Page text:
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Trenton, NJ – Governor Chris Christie has signed S-1813 into law to protect New Jersey small businesses by preventing a devastating tax hike of up to $683 per employee for employers who fund the

Unemployment Insurance Trust Fund. The bill maintains revisions made by Governor Christie in his June 24, 2010 conditional veto of the legislation. As a result, the bill signed into law today achieves the Governor’s goals of maintaining critical reforms on unemployment insurance eligibility, minimizing the tax impact on businesses, and setting the course for the Unemployment Insurance Trust Fund’s return to solvency.

“There is no question that such an onerous a tax hike right now on New Jersey’s job creators would seriously damage our economy and derail our recovery,” Governor Christie said. “I am thankful to the legislature and the bill’s sponsors for coming together to mitigate the financial impact on our state’s small businesses, while taking the necessary steps to begin restoring solvency to the system.”

The bill as signed into law maintains the most time-critical aspect of the Governor’s original proposed changes to the Unemployment Insurance Trust Fund and those of the sponsors of S-1813: averting an automatic, per-employee tax increase on July 1 of up to $683 that would have been needed to fund an insolvent Unemployment Insurance Trust Fund. Instead, the average increase will be reduced to $130 per employee.

“The action taken by Governor Christie is great news for New Jersey’s small businesses,” said Labor Commissioner Hal Wirths. “Through the Governor’s strong leadership on this issue and the bipartisan, cooperative efforts of the legislature, we were able to take real, timely action for our economy and job market. I look forward to the work of the newly created task force and finding a long-term solution to fix the UI trust fund and bring the necessary reform to prevent small businesses from facing these circumstances in the future.”

Additionally, S-1813 includes key reforms to unemployment insurance benefits for employees who lose their jobs due to misconduct – reforms which will result in estimated annual savings of between $150 and $175 million, significantly helping to restore the Trust Fund’s solvency over time. A three-tiered structure is now established (misconduct, severe misconduct and gross misconduct) which either prohibit payment of unemployment benefits or extend the waiting period before benefits can be paid.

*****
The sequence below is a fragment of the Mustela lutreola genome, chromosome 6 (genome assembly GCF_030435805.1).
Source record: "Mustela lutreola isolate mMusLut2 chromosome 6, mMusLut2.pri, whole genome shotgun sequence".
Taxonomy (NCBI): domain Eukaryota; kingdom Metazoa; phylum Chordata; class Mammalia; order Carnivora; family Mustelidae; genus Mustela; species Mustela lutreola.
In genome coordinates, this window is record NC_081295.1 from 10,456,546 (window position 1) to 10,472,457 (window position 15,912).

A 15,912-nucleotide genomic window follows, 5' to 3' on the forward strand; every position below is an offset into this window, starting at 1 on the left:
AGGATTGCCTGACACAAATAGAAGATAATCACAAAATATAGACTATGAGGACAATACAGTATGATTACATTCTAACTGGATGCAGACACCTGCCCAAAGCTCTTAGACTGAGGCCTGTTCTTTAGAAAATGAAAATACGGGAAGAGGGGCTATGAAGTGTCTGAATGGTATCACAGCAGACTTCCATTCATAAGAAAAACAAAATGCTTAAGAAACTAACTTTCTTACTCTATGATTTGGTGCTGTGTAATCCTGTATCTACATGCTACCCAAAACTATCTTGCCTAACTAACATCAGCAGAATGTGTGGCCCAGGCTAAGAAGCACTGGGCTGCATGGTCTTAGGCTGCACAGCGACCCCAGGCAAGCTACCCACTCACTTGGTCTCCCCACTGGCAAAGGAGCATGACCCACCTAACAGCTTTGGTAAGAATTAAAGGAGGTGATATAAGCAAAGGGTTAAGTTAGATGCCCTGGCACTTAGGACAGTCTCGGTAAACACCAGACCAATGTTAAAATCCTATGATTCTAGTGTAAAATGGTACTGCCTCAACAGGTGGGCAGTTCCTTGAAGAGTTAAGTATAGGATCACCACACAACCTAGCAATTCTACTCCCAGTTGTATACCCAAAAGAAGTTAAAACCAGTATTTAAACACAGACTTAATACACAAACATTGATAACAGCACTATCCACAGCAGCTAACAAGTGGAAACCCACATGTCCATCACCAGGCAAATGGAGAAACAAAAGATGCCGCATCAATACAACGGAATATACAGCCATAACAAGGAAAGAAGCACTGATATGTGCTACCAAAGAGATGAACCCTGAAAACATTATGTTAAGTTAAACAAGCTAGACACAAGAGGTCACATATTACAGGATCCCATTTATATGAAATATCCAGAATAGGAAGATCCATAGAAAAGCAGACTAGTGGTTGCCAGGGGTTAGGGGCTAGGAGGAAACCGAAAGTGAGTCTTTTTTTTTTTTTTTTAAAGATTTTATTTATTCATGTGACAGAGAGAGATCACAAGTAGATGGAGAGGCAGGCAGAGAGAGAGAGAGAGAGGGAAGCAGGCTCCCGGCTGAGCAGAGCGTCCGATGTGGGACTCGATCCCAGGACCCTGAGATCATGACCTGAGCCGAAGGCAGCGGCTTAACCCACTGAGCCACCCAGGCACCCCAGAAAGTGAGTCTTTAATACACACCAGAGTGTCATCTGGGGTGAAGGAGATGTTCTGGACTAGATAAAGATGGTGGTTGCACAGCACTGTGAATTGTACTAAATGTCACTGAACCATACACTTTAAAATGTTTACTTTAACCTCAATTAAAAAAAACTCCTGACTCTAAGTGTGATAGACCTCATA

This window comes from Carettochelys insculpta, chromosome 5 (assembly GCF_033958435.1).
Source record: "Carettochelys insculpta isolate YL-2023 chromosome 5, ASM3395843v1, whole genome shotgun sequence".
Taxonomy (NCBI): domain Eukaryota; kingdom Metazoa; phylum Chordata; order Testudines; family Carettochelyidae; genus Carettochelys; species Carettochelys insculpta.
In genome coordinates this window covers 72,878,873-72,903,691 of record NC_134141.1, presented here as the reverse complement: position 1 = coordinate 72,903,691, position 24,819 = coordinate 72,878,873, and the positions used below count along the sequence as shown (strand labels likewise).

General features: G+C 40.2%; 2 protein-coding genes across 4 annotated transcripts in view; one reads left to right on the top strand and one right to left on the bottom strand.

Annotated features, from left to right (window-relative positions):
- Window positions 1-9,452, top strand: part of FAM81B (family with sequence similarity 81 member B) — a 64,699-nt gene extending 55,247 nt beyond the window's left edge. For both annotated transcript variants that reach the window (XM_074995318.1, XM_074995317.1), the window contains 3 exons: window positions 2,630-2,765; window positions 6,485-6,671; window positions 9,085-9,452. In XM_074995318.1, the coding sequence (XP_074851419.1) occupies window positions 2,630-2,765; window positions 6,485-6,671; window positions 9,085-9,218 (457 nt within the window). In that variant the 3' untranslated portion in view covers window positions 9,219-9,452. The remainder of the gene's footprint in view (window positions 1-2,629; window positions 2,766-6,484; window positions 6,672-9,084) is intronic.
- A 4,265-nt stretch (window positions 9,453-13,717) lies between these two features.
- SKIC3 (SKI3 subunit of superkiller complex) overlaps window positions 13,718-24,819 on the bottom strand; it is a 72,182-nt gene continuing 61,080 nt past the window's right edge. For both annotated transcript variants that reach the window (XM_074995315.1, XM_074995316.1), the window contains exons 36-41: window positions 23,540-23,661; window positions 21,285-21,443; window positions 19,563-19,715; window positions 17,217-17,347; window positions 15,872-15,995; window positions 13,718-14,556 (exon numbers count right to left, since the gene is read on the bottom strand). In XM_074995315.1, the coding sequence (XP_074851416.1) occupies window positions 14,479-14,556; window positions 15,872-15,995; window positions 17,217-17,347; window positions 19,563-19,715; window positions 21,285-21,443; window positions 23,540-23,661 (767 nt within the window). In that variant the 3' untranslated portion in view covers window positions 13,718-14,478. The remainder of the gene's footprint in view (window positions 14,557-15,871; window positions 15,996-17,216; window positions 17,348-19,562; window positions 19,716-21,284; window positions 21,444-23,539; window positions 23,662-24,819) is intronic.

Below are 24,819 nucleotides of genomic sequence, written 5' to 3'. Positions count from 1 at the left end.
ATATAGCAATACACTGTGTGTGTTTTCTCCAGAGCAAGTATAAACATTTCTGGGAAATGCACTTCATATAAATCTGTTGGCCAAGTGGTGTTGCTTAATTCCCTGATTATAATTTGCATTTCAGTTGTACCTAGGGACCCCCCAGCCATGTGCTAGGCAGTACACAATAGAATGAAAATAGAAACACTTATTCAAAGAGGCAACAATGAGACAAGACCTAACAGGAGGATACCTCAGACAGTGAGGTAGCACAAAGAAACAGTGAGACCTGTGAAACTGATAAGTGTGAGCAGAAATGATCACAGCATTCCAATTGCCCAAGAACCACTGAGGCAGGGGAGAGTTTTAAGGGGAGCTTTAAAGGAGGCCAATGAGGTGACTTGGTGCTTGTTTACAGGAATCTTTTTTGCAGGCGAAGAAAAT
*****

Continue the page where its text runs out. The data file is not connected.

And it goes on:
The Governor’s June 24 conditional veto of S-1813 also provided for the creation of an Unemployment Insurance Fund Task Force to study and assess, among other things, the current unemployment insurance crisis and recommend how the state can restore the trust fund to solvency in a way that balances the interests of workers, employers and the overall economy. The task force will replace the Employment Security Council, a group which has not met in over a five years.

The newly established task force will conduct a comprehensive review of all eligibility standards, benefit levels, definitions in the unemployment compensation law, statutory payroll tax triggers, contributions and experience rating tables and more.

In February, in the face of a fiscal emergency and 10.1 percent unemployment, Governor Christie took action to propose reforms that would suspend an automatic employer payroll increase of as much as $683 per employee that would have been need to fund an insolvent UI Trust Fund after years of being raided by the Legislature. The bill, as signed today, is consistent with the goals outlined by Governor Christie then to ease the burden on small businesses, reforming misconduct standards and setting a course for future reforms to guarantee the strength and fiscal health of the trust fund in the future.

The UI fund ran out of cash in March 2009, forcing New Jersey to borrow, to date, $1.75 billion from the federal government to pay unemployment claims. By law, business payroll withholding for UI automatically increases once the fund goes below a certain level. On July 1, employers would have experienced an average per-employee hike of $400 – a 52 percent increase – while some employers would see an increase of up to $683.

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